Summer Slide is no picnic for teachers. Prevention is key!
At the beginning of each school year many teachers spend up to six weeks reviewing material taught the previous year. This is due to a phenomenon coined as "summer slide" which describes the loss of learning that occurs over summer vacation. To lessen the effects of learning losses, encourage parent partnerships by offering ways to keep children engaged all summer long!
Parents play an enormous role in helping to prevent summer slide. There are several key things they can do to make sure children are ready to learn in the fall. Send them the link to this blog or send a note home outlining the following suggestions.
Check out the public library. Not only does the public library offer a variety of books, reference materials, and magazines for children, many also have summer reading programs. These programs aim to encourage and incentivize summer reading to help prevent summer slide. Additionally, many public libraries also plan activities to expose children to new experiences, famous authors, and cultural events.
Enroll children in a summer camp. Available at nearly every price point, summer camps are a fantastic avenue for preventing summer slide for your child. Organizations such as the YMCA, Boys and Girls Club, local parks and recreation, zoos, or museums offer programs on a variety of topics that support summer learning.
Choose a "summer study." Having children spend the summer focused on a "summer study" of a favorite topic is a great way to encourage continued learning. Parents should give their child the freedom to choose a topic of interest; perhaps it’s ballet. Children may check out books on ballet from the library, learn about famous ballet dancers, watch ballet videos online or on DVD, or even visit a ballet studio. This “summer study” will help children become “students” of their own hobbies and interests.
Visit local parks and museums. Many local parks and museums design events especially for children to promote summer learning. Often, they also offer free or discounted admission for families to encourage everyone to visit together. Check for coupons in the mail.
Review the previous year's learning. Remind parents that their children just spent nine long months learning the previous year's material. Using the summer to review this learning will help them retain their knowledge for next year. Offer parents review materials, or summer learning workbooks for purchase. Spending a little time each week reviewing—all summer long— goes a long way in keeping children current.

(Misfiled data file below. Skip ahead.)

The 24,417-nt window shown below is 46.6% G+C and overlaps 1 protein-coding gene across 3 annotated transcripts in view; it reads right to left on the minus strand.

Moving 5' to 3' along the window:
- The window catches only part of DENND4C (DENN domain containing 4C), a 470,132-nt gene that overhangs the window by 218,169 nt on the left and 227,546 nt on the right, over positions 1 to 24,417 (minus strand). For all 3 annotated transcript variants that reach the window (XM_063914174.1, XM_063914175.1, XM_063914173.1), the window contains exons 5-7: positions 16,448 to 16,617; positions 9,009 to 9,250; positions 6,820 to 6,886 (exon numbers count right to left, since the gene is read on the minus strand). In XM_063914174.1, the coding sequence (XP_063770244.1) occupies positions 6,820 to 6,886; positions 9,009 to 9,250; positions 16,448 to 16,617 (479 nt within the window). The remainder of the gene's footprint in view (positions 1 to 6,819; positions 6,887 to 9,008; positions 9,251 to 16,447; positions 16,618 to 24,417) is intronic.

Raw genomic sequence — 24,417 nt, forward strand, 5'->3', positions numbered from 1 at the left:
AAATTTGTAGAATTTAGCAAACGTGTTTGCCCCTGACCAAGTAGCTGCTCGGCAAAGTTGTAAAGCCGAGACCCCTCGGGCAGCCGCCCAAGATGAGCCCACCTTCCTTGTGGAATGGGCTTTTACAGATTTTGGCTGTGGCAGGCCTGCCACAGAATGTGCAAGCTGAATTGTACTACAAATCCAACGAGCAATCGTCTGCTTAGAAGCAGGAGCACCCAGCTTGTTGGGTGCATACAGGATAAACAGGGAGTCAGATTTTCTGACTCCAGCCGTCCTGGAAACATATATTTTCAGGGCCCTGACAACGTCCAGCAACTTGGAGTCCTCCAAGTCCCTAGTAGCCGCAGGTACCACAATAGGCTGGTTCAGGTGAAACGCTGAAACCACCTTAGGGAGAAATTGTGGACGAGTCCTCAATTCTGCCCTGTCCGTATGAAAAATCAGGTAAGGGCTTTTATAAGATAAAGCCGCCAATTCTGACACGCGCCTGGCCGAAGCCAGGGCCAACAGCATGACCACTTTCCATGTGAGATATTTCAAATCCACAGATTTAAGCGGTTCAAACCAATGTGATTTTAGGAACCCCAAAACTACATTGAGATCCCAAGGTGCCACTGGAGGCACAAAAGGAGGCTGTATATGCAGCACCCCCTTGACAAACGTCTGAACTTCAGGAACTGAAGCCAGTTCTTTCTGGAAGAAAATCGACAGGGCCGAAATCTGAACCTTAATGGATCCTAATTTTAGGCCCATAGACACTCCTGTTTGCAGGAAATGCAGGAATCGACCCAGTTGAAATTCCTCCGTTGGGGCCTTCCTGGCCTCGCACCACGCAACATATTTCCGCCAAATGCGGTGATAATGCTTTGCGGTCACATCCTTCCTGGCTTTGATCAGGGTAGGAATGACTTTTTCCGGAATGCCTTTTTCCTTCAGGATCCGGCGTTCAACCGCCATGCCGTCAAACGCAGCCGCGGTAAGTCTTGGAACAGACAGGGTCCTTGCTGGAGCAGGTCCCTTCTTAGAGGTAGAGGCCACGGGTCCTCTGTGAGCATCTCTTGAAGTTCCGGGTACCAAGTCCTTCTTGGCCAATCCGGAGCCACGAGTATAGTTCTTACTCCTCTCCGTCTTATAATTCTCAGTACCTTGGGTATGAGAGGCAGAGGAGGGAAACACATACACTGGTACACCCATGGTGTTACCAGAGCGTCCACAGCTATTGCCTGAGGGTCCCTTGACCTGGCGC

Write letters. Many students have very little opportunity to write an actual letter in this current age of text messages, emails, and instant messages. At the beginning of summer vacation have your child make a letter-writing list. Every week or so children can carefully craft a hand-written letter about their summer adventures to the recipient of their choice. The ongoing writing practice is extremely beneficial.
Integrate math practice into everyday activities. Your home is teeming with opportunities to reinforce math skills. You can practice fractions in cooking, chart the summer weather and temperature, create geometrical shapes with blocks, or budget for a grocery trip.
Set reasonable limits on children's screen time. Yes, summer vacation is a chance for relaxation. But limiting children's TV viewing, gaming and online activities will help promote a healthier, happier, and more productive summer break. Parents and children can decide on reasonable limits together, to ensure that there’s still plenty of time for fun!
Preventing summer slide is one way to capitalize on the hard work you’ve done in building strong parent partnerships. Administrators should encourage all teachers to arm parents with good information before break, so that all teachers benefit from prepared students next year.
Teachers can prepare for fall, too by enrolling in the Marygrove College online Master in the Art of Teaching Program! Make the most of your teaching career, apply for free today!